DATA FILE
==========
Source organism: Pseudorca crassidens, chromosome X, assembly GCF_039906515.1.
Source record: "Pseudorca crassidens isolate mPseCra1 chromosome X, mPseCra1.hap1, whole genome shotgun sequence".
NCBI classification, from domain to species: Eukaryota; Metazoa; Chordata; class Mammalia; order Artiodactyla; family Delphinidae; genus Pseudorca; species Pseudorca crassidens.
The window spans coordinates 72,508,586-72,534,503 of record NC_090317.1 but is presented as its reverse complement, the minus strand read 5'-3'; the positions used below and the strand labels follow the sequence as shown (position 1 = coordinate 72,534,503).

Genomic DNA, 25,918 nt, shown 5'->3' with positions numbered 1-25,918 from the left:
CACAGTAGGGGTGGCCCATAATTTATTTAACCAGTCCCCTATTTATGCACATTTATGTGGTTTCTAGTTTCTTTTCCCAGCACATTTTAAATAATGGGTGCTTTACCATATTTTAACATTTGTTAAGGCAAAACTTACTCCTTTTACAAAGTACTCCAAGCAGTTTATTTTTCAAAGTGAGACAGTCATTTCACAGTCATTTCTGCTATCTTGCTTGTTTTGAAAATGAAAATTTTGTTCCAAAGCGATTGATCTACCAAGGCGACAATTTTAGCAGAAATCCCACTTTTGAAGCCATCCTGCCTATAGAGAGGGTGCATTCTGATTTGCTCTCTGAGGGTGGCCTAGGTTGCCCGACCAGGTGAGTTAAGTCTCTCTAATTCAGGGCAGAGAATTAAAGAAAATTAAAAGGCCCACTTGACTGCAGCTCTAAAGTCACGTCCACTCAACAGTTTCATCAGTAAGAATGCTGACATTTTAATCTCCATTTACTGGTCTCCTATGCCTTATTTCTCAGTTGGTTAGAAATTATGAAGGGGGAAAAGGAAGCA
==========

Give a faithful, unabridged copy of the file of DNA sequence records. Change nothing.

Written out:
Source organism: Pseudorca crassidens, chromosome X, assembly GCF_039906515.1.
Source record: "Pseudorca crassidens isolate mPseCra1 chromosome X, mPseCra1.hap1, whole genome shotgun sequence".
NCBI classification, from domain to species: Eukaryota; Metazoa; Chordata; class Mammalia; order Artiodactyla; family Delphinidae; genus Pseudorca; species Pseudorca crassidens.
The window spans coordinates 72,508,586-72,534,503 of record NC_090317.1 but is presented as its reverse complement, the minus strand read 5'-3'; the positions used below and the strand labels follow the sequence as shown (position 1 = coordinate 72,534,503).

Genomic DNA, 25,918 nt, shown 5'->3' with positions numbered 1-25,918 from the left:
CACAGTAGGGGTGGCCCATAATTTATTTAACCAGTCCCCTATTTATGCACATTTATGTGGTTTCTAGTTTCTTTTCCCAGCACATTTTAAATAATGGGTGCTTTACCATATTTTAACATTTGTTAAGGCAAAACTTACTCCTTTTACAAAGTACTCCAAGCAGTTTATTTTTCAAAGTGAGACAGTCATTTCACAGTCATTTCTGCTATCTTGCTTGTTTTGAAAATGAAAATTTTGTTCCAAAGCGATTGATCTACCAAGGCGACAATTTTAGCAGAAATCCCACTTTTGAAGCCATCCTGCCTATAGAGAGGGTGCATTCTGATTTGCTCTCTGAGGGTGGCCTAGGTTGCCCGACCAGGTGAGTTAAGTCTCTCTAATTCAGGGCAGAGAATTAAAGAAAATTAAAAGGCCCACTTGACTGCAGCTCTAAAGTCACGTCCACTCAACAGTTTCATCAGTAAGAATGCTGACATTTTAATCTCCATTTACTGGTCTCCTATGCCTTATTTCTCAGTTGGTTAGAAATTATGAAGGGGGAAAAGGAAGCA